Platelets are small blood components that help the clotting process by sticking to the lining of blood vessels. Platelets are made in the bone marrow and survive in the circulatory system

Platelets help with clotting

Platelets are prepared by using a centrifuge to separate the platelet-rich plasma from the donated unit of whole blood.

Platelets may also be obtained from a donor by a process known as apheresis, or plateletpheresis. In this process, blood is drawn from the donor into an apheresis instrument which separates the blood into its components, retains some of the platelets, and returns the remainder of the blood to the donor.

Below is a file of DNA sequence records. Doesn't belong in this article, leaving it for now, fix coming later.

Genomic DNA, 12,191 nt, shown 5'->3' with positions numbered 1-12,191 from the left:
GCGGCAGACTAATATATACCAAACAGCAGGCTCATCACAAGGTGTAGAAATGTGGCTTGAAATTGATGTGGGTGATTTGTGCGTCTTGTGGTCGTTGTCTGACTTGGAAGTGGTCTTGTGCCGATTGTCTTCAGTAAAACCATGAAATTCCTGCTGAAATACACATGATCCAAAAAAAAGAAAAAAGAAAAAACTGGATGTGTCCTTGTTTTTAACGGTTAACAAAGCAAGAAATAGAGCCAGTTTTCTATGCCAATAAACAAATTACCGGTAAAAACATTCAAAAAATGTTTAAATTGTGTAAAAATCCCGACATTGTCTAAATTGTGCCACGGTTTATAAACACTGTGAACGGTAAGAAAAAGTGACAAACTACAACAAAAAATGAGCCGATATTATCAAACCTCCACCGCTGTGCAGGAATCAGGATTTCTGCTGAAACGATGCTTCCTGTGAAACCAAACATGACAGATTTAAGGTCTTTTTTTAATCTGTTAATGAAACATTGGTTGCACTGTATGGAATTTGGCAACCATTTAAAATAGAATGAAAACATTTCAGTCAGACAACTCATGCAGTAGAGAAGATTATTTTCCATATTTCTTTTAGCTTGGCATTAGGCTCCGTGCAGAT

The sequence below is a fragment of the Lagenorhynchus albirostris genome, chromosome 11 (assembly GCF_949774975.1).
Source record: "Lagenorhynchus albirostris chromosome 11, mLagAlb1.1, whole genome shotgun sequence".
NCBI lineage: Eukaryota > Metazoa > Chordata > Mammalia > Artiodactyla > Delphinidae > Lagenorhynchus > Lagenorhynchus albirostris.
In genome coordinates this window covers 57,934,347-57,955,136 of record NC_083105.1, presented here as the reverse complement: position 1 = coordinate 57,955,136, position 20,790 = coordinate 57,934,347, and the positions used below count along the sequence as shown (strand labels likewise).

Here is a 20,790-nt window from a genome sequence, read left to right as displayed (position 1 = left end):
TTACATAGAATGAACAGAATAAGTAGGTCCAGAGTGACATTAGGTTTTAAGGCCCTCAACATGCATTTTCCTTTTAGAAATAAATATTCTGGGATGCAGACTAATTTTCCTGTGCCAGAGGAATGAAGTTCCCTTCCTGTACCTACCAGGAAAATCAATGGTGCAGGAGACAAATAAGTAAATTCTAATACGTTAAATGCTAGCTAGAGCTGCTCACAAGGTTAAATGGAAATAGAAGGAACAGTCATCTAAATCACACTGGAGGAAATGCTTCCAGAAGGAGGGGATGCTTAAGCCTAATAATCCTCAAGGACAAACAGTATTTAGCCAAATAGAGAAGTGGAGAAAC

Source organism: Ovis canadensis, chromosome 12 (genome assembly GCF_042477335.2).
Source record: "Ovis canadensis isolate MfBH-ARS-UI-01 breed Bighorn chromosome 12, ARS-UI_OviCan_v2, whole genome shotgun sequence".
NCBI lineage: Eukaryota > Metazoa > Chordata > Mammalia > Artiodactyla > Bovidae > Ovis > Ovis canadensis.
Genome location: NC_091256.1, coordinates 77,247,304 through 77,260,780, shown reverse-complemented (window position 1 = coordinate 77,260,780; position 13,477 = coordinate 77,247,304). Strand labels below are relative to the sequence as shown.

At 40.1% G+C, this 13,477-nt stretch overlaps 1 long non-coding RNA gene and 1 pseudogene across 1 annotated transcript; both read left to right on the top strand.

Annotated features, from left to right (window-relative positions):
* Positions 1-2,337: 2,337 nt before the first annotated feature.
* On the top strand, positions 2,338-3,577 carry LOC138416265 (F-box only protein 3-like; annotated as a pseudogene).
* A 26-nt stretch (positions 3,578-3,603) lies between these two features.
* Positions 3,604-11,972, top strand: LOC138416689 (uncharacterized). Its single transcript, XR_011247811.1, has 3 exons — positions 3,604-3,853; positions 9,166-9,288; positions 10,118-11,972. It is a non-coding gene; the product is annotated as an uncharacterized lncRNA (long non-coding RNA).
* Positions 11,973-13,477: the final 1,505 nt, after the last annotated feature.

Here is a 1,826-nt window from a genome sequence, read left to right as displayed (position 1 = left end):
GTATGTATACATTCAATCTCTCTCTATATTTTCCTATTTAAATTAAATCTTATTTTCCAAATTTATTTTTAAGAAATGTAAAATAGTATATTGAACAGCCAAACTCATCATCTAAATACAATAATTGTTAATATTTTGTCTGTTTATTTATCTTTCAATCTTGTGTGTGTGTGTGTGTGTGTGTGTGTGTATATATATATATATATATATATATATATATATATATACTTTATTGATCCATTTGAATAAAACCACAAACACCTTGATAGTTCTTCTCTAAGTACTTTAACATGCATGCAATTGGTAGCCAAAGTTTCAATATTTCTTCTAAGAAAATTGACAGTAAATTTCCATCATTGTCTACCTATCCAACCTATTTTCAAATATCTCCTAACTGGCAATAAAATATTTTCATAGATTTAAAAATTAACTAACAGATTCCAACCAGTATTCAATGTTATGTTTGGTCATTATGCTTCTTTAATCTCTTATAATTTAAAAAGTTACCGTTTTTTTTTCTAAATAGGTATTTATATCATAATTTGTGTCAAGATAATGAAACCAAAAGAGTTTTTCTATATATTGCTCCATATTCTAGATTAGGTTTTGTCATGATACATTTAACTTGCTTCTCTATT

This single donor platelet product contains about four to six times as many platelets as a unit of platelets obtained from whole blood. Platelets are used to treat a condition called thrombocytopenia, in which there is a shortage of platelets, and they are also used to treat platelet function abnormalities. Platelets are stored at room temperature with constant agitation for 5 days.

See Summary of Transfusable Blood Components »